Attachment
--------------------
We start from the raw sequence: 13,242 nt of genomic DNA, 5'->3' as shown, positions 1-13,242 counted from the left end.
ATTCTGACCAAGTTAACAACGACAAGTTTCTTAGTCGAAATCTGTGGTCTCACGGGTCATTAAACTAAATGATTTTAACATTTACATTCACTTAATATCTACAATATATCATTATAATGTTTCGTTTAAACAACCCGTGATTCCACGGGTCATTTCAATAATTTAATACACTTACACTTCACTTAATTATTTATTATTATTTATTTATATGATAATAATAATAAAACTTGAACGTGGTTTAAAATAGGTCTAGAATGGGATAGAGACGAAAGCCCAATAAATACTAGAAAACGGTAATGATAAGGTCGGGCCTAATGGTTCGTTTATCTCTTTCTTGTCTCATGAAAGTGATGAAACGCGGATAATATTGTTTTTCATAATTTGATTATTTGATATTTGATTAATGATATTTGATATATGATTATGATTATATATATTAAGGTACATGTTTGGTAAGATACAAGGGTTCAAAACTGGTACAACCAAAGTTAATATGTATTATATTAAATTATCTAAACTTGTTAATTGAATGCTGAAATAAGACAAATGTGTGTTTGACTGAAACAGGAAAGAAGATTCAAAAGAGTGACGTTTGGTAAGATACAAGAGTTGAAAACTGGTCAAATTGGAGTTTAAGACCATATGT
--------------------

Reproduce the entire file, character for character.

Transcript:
We start from the raw sequence: 13,242 nt of genomic DNA, 5'->3' as shown, positions 1-13,242 counted from the left end.
ATTCTGACCAAGTTAACAACGACAAGTTTCTTAGTCGAAATCTGTGGTCTCACGGGTCATTAAACTAAATGATTTTAACATTTACATTCACTTAATATCTACAATATATCATTATAATGTTTCGTTTAAACAACCCGTGATTCCACGGGTCATTTCAATAATTTAATACACTTACACTTCACTTAATTATTTATTATTATTTATTTATATGATAATAATAATAAAACTTGAACGTGGTTTAAAATAGGTCTAGAATGGGATAGAGACGAAAGCCCAATAAATACTAGAAAACGGTAATGATAAGGTCGGGCCTAATGGTTCGTTTATCTCTTTCTTGTCTCATGAAAGTGATGAAACGCGGATAATATTGTTTTTCATAATTTGATTATTTGATATTTGATTAATGATATTTGATATATGATTATGATTATATATATTAAGGTACATGTTTGGTAAGATACAAGGGTTCAAAACTGGTACAACCAAAGTTAATATGTATTATATTAAATTATCTAAACTTGTTAATTGAATGCTGAAATAAGACAAATGTGTGTTTGACTGAAACAGGAAAGAAGATTCAAAAGAGTGACGTTTGGTAAGATACAAGAGTTGAAAACTGGTCAAATTGGAGTTTAAGACCATATGT